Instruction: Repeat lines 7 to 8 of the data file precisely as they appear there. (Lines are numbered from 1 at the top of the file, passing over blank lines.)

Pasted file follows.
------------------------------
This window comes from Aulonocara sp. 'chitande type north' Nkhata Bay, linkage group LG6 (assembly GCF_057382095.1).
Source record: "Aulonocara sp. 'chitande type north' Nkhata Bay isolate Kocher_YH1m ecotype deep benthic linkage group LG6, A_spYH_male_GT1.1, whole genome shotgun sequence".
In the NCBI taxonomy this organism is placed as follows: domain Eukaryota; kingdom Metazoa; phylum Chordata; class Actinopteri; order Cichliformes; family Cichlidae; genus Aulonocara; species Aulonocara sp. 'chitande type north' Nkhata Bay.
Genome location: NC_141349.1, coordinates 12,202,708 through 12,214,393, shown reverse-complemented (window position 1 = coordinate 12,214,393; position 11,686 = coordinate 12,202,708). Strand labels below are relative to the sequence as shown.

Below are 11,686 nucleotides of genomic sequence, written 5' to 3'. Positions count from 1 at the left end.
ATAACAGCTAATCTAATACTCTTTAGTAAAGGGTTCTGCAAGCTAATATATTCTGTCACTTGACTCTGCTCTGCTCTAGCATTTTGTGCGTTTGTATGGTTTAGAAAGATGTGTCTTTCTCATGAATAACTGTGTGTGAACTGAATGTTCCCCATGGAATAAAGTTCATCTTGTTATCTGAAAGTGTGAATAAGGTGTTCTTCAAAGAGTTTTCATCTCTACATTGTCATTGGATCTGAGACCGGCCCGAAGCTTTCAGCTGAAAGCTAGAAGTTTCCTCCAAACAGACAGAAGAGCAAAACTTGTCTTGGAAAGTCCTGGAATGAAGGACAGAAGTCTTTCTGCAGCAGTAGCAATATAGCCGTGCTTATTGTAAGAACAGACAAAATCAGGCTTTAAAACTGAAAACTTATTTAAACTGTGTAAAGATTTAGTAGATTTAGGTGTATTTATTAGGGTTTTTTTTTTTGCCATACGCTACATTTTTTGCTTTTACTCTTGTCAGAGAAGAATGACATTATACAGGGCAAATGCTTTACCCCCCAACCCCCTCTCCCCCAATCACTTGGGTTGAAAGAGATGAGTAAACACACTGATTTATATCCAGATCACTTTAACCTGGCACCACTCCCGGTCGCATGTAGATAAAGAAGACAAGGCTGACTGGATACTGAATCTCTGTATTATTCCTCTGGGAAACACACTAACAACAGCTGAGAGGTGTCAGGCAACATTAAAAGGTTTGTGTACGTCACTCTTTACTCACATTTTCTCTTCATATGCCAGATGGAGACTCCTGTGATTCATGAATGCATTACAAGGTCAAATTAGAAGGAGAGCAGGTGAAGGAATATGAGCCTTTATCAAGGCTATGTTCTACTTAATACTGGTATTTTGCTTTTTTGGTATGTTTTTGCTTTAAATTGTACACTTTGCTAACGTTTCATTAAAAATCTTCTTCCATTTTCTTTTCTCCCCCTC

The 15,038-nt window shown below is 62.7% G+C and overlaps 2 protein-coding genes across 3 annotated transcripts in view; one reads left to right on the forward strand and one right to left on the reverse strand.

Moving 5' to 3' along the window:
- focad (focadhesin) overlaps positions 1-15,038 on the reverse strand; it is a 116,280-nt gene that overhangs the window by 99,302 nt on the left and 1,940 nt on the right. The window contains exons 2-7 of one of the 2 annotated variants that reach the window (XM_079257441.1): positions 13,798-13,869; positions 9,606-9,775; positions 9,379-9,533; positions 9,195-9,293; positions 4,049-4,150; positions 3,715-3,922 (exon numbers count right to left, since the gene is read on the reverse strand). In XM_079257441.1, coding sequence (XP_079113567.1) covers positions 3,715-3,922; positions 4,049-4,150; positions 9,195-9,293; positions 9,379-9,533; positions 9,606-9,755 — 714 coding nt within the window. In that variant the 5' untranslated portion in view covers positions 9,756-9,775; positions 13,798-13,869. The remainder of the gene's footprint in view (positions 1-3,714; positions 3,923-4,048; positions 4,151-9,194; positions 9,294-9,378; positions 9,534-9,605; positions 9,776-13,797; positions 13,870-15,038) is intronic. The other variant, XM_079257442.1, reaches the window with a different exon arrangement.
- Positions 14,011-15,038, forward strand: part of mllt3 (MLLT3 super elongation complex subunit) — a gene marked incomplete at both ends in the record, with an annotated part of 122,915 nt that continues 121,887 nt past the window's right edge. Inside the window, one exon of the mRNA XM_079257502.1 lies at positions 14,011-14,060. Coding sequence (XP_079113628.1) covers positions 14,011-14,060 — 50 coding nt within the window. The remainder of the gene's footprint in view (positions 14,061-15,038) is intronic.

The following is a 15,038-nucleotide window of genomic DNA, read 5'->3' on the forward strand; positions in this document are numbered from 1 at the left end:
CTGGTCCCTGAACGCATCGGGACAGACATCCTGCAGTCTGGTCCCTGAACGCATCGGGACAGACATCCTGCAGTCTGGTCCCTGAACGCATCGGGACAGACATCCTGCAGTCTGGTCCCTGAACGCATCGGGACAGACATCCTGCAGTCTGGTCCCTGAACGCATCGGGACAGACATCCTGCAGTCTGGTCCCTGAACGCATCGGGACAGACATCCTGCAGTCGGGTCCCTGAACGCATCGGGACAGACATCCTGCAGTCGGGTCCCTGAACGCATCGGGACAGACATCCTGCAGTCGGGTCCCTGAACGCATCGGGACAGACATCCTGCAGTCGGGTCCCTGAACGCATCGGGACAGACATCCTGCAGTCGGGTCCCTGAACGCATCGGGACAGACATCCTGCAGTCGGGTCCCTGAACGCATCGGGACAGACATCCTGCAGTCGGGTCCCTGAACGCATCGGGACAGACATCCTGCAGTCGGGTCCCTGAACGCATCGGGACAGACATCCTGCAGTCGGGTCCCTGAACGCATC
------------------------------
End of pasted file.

The 15,038-nt window shown below is 62.7% G+C and overlaps 2 protein-coding genes across 3 annotated transcripts in view; one reads left to right on the forward strand and one right to left on the reverse strand.

Moving 5' to 3' along the window: